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stimulation of "in situ" brain cells

kyan1 at vaxc.hofstra.edu kyan1 at vaxc.hofstra.edu
Sun Jul 19 18:44:09 EST 1998

re: feeding information into the brain..

flefever at ix.netcom.com(F. Frank LeFever) wrote:
> Mant years ago, the New York Neuropsychology Group had either Cracco or
> Macabee (Downstate Med Ctr, Broooklyn) speak on their then vry new
> magnetic stimulation work.  Since then there have been MAN, MANY
> studies employing this technique; it seems to me with some acceleration
> in the rate of use over the past 3-4 years.
> How local?  Well, in the early applications, movement of (e.g.) one
> thumb was the goal.  Subsequent targets have been more interesting
> (looking more at cognitve/perceptual questions), but this gives you an
> idea of the focus which is easily obtained.  (Haven't followed it, so
> don't knoow how fine the focus can get.)

thanks for the information:)  Ive heard of recent developments
in TMS (transcranial magnetic stimulation) being able to trigger
laughter in 1 patient.  She doesnt know whats happening &, when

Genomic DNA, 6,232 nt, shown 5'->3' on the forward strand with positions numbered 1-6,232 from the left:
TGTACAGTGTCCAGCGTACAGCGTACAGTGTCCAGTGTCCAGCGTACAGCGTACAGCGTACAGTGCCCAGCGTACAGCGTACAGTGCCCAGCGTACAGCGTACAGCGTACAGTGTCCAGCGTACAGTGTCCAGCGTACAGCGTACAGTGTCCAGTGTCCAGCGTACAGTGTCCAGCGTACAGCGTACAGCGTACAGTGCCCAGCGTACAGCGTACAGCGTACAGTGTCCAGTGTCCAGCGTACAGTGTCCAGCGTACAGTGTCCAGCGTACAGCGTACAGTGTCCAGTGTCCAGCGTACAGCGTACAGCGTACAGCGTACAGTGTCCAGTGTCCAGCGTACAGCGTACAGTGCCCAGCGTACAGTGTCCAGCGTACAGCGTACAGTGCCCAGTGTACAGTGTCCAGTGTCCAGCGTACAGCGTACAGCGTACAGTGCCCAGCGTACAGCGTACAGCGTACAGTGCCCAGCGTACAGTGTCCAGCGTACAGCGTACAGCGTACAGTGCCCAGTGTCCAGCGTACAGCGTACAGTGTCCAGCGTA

asked, tries to explain the laughing from her surroundings.

> NOT a good way for "feeding information" into brains; better suited to
> interfering with activity in a given area, with inferences about
> localization (perhaps even timing) based on interruption of information
> processing...

exactly.  It is already quite amazing that they can achieve that
much focus with magnetic stimulation.

> There is also direct electrical cortical stimulation, from Penfield
> (over half a century ago) to (e.g.) Ojemann, currently.  Much the same
> comments apply.  This is, however quite invasive.

actually I think this approach is more promising, if the goal
is to input "information" to the brain, not just to trigger
some response only.  I believe that with micro elctrodes it
is possible to stimulate single neurons without affecting those
nearby.  Thats why Im looking for more research results in this
area.  Ive also heard that stimulation of the visual cortex
has successfully caused blind people to see some vague images,
(eg an "I" shape)...

> As an undergrad philosophy major, I of course studied metaphysics.  My
> impression is that this is not what gets labeled metaphysics in popular
> forums (i.e. neither science nor philosophy).  Probably would not be
> interested.
> F. LeFever
hm... pls cf the other thread.    Yan King Yin

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